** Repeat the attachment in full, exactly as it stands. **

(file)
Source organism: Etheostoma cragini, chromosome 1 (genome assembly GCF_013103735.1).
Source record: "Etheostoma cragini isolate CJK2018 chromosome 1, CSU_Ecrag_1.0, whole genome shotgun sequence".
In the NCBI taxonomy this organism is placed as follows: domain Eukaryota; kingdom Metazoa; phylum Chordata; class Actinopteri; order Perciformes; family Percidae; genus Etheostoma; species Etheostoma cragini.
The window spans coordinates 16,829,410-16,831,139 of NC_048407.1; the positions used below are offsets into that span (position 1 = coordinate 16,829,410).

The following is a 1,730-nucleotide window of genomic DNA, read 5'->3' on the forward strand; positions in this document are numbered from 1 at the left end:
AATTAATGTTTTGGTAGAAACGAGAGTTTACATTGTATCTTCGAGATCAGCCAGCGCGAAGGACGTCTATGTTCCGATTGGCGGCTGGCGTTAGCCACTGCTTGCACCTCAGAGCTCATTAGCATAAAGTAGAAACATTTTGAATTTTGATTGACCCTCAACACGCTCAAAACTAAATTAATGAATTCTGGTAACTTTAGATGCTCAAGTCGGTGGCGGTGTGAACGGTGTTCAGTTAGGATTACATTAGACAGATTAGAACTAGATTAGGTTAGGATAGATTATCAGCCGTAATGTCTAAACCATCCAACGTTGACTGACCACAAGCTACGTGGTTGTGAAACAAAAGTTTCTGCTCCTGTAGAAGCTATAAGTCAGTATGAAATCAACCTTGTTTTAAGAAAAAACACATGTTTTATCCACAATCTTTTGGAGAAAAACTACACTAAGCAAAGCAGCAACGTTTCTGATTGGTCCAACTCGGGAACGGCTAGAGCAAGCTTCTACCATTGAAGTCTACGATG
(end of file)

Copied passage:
Source organism: Etheostoma cragini, chromosome 1 (genome assembly GCF_013103735.1).
Source record: "Etheostoma cragini isolate CJK2018 chromosome 1, CSU_Ecrag_1.0, whole genome shotgun sequence".
In the NCBI taxonomy this organism is placed as follows: domain Eukaryota; kingdom Metazoa; phylum Chordata; class Actinopteri; order Perciformes; family Percidae; genus Etheostoma; species Etheostoma cragini.
The window spans coordinates 16,829,410-16,831,139 of NC_048407.1; the positions used below are offsets into that span (position 1 = coordinate 16,829,410).

The following is a 1,730-nucleotide window of genomic DNA, read 5'->3' on the forward strand; positions in this document are numbered from 1 at the left end:
AATTAATGTTTTGGTAGAAACGAGAGTTTACATTGTATCTTCGAGATCAGCCAGCGCGAAGGACGTCTATGTTCCGATTGGCGGCTGGCGTTAGCCACTGCTTGCACCTCAGAGCTCATTAGCATAAAGTAGAAACATTTTGAATTTTGATTGACCCTCAACACGCTCAAAACTAAATTAATGAATTCTGGTAACTTTAGATGCTCAAGTCGGTGGCGGTGTGAACGGTGTTCAGTTAGGATTACATTAGACAGATTAGAACTAGATTAGGTTAGGATAGATTATCAGCCGTAATGTCTAAACCATCCAACGTTGACTGACCACAAGCTACGTGGTTGTGAAACAAAAGTTTCTGCTCCTGTAGAAGCTATAAGTCAGTATGAAATCAACCTTGTTTTAAGAAAAAACACATGTTTTATCCACAATCTTTTGGAGAAAAACTACACTAAGCAAAGCAGCAACGTTTCTGATTGGTCCAACTCGGGAACGGCTAGAGCAAGCTTCTACCATTGAAGTCTACGATG